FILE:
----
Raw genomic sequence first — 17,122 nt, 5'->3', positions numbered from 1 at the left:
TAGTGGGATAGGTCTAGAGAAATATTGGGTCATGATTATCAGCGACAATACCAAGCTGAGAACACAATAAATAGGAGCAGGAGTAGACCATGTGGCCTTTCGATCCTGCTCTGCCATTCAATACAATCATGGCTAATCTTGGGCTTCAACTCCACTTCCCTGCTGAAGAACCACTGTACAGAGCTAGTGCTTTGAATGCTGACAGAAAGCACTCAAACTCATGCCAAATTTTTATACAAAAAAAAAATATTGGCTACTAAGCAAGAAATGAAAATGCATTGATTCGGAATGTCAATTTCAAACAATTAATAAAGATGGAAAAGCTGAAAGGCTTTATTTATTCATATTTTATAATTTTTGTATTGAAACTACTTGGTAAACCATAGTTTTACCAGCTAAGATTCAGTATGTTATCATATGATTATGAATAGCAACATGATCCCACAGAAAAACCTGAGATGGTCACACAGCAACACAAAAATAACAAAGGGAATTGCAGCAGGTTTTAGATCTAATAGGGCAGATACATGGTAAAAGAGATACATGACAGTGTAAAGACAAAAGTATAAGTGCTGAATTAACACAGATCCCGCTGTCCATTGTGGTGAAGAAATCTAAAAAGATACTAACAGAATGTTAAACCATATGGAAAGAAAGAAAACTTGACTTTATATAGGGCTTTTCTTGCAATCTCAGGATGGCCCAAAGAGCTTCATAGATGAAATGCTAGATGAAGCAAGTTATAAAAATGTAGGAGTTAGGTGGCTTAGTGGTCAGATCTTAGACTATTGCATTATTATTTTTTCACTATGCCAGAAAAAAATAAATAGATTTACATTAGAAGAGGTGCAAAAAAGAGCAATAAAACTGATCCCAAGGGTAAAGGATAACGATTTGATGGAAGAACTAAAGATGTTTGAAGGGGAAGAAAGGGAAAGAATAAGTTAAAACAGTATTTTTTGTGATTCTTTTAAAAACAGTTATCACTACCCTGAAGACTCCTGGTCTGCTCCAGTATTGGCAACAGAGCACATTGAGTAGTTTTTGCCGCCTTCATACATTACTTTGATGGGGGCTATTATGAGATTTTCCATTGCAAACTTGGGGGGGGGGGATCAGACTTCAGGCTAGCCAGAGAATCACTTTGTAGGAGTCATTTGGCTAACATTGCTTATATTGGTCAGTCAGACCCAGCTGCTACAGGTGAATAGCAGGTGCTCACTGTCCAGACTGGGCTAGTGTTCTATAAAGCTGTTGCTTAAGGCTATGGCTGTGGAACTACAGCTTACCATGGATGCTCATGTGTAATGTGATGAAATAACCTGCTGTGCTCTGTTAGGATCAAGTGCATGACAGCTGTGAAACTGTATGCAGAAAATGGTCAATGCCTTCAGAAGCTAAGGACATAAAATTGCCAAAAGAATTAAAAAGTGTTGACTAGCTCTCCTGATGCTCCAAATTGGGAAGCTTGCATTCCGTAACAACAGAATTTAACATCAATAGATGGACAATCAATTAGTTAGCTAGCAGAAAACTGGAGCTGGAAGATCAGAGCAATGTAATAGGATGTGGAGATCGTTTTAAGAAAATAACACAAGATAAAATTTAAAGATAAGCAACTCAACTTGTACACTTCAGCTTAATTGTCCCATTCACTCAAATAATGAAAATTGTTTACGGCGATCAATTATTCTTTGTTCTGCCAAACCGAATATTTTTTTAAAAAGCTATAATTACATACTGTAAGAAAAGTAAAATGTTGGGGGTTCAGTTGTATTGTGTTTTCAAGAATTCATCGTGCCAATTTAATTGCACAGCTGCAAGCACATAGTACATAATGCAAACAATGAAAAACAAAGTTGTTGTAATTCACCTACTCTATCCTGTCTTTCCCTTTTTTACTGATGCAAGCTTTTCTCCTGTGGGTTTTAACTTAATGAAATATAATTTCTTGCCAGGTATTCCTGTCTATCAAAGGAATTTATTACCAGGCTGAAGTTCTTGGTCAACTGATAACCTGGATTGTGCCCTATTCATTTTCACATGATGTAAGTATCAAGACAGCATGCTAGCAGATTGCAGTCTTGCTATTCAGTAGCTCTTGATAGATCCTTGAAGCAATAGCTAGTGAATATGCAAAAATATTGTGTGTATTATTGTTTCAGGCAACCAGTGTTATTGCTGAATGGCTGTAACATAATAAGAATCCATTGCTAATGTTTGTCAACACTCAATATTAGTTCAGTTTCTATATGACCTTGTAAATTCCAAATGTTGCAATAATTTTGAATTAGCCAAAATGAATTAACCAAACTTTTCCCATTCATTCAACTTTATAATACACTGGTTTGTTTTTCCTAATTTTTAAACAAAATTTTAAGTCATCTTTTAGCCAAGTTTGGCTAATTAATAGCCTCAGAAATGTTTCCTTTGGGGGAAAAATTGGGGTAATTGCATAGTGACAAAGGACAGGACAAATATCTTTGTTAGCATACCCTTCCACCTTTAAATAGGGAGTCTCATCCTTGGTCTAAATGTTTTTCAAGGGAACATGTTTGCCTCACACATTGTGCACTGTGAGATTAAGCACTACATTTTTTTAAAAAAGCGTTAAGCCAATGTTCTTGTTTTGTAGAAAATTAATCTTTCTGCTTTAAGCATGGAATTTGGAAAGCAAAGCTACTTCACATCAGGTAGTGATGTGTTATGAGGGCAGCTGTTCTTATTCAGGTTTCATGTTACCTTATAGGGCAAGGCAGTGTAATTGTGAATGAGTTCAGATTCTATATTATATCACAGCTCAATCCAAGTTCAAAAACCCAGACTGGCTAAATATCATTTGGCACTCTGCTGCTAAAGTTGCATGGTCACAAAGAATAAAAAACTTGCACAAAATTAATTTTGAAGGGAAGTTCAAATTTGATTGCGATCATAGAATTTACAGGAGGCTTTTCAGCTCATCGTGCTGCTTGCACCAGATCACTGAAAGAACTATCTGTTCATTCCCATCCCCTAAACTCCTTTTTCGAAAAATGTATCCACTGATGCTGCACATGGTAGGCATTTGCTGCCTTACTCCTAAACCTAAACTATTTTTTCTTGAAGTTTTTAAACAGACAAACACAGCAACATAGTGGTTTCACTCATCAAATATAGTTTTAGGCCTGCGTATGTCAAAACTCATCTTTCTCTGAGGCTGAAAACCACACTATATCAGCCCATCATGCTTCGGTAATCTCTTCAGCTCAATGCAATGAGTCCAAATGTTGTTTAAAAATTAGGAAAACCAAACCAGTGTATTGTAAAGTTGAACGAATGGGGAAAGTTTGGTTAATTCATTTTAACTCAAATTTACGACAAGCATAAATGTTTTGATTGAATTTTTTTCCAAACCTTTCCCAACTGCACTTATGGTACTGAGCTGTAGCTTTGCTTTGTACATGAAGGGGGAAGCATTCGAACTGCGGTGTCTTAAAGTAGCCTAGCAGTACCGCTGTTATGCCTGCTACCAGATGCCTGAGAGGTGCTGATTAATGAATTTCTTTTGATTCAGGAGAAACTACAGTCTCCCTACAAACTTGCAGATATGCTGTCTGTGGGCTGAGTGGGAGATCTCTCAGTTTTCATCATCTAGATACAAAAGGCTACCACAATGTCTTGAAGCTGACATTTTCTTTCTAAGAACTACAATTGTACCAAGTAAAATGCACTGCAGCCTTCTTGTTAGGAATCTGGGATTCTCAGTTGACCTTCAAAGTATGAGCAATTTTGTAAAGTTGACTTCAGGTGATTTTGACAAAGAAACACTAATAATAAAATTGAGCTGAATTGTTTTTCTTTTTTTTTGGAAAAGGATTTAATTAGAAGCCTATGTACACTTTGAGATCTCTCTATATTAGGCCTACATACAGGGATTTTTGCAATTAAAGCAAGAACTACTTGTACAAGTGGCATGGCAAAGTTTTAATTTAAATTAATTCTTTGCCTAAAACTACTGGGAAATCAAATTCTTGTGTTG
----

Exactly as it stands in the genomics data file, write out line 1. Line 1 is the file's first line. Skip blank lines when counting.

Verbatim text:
Raw genomic sequence first — 17,122 nt, 5'->3', positions numbered from 1 at the left: